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2016 looks set to be a big year for many in the industry. Changes in legislation are set to shake things up and may impact the public at large.
Jefferies Solicitors anticipates a rise in people claiming for loss of value on their Volkswagen vehicles following the emissions scandal, among other types of claims. The proposed rise by the government to the small claims limit looks also set to dramatically alter how people claim in the future.
Here, managing director Michael Jefferies talks through some of the changes, and what to expect in the coming year.
Volkswagen was in the news in September when over 1.1 million cars were identified as being sold with the wrong software in diesel engines, designed to cheat emissions tests. The device led people to think that some engines were more environmentally friendly than they actually are.
At this stage, it isn’t clear whether VW owners can claim compensation for vehicles affected by the emissions scandal. However, legal action has already started in the US so it’s one to watch out for in 2016 on this side of the pond.
In November, the chancellor, George Osborne, pledged to raise the small claims limit for personal injury claims to £5,000, as well as a proposed scrap of compensation for ‘minor’ whiplash claims.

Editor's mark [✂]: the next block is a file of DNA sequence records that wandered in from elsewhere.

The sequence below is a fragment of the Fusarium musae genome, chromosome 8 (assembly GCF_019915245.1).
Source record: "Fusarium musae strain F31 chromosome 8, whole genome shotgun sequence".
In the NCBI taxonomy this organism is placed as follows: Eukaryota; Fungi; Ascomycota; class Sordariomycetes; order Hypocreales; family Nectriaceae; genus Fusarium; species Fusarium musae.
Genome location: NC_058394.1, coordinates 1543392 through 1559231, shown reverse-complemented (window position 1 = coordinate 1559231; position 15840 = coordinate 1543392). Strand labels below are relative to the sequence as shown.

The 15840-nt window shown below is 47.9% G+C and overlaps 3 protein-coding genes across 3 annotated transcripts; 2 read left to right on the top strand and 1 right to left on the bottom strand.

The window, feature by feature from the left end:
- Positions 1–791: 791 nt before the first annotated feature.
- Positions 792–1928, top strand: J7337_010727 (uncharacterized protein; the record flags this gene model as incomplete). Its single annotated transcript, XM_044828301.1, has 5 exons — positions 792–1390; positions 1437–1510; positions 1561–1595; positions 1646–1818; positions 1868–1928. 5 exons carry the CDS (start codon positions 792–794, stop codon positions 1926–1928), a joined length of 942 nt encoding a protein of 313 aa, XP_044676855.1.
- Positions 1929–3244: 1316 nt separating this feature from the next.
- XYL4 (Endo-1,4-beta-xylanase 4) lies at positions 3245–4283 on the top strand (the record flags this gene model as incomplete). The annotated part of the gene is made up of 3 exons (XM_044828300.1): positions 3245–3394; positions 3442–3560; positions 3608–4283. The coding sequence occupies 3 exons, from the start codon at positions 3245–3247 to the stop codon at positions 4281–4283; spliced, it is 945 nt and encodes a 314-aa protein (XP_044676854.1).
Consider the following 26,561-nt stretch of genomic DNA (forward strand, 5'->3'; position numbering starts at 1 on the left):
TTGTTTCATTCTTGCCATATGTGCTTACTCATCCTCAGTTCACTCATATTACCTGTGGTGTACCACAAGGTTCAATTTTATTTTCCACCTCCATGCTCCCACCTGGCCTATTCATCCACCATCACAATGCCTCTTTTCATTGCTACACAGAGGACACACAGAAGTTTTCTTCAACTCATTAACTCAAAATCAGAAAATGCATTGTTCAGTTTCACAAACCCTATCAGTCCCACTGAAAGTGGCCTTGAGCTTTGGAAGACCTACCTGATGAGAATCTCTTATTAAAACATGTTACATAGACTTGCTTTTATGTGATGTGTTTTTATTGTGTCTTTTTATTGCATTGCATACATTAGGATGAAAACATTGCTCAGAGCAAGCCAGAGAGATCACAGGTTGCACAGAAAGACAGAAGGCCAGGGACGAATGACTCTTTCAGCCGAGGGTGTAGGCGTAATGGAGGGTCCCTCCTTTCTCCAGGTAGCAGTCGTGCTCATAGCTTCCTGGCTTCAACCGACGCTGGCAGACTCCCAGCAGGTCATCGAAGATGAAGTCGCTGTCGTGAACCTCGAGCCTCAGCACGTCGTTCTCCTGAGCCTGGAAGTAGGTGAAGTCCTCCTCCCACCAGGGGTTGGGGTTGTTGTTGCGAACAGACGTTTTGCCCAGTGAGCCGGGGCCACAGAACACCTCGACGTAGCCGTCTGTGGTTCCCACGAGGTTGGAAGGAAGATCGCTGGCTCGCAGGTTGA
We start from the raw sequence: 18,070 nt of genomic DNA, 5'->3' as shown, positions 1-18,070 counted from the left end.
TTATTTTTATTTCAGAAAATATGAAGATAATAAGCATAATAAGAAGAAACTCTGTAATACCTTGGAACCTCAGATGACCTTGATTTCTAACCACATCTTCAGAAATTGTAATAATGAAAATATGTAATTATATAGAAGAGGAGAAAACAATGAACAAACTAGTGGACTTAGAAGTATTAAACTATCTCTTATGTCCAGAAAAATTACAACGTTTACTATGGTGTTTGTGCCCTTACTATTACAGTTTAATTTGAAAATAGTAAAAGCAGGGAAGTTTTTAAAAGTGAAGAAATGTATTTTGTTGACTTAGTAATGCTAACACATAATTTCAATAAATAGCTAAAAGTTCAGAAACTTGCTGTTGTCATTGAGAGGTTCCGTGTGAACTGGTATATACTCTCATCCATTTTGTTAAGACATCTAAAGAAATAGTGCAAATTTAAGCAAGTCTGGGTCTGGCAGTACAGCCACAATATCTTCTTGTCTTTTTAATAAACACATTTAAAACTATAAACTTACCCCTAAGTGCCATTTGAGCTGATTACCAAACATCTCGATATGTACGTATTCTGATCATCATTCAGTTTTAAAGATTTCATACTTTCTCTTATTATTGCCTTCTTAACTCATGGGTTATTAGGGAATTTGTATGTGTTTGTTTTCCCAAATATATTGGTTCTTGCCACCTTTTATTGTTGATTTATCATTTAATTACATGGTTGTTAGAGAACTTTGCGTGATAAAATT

This is the biggest change to the industry in recent years as it means people with potentially serious injuries could be reluctant to claim compensation, thinking they are ‘too minor’.
To attract an award of £5,000.00 plus, an individual would normally have to have experienced medical symptoms for well over two years – most people would not define this as ‘minor’. In contrast to the system that has been in place for many years, most people will also be unaware that the government plans to remove access to lawyers to fight these sorts of cases. This would mean that individuals have to navigate the Court process themselves, including obtaining and paying for medical reports.
It could have huge implications and the government needs to think carefully before passing this legislation. Often there are serious underlying problems to a case that are not always clear from the outset.
In addition, personal injury claims sometimes appear to be uncomplicated but further on down the line, significant injuries are uncovered – ‘small’ claims often develop into claims exceeding the £5,000 mark. For the majority of personal injury claims, this change will mean that clients will not have any access to legal representation and will be left to fight with the insurance company and their lawyers themselves. This will be an entirely unequal fight, as the insurance company will still employ lawyers to defend claims that will be brought by individuals.
The message to take away is to contact a reputable solicitors’ firm if you are unsure whether you can claim or not. Experts in the area can then determine if you are entitled to claim compensation now. If legislation changes, this will vary, so it’s one to watch carefully.
You can also write to your local MP if you wish to complain about the way access to Justice is being eroded.
Published on 20th January 2016.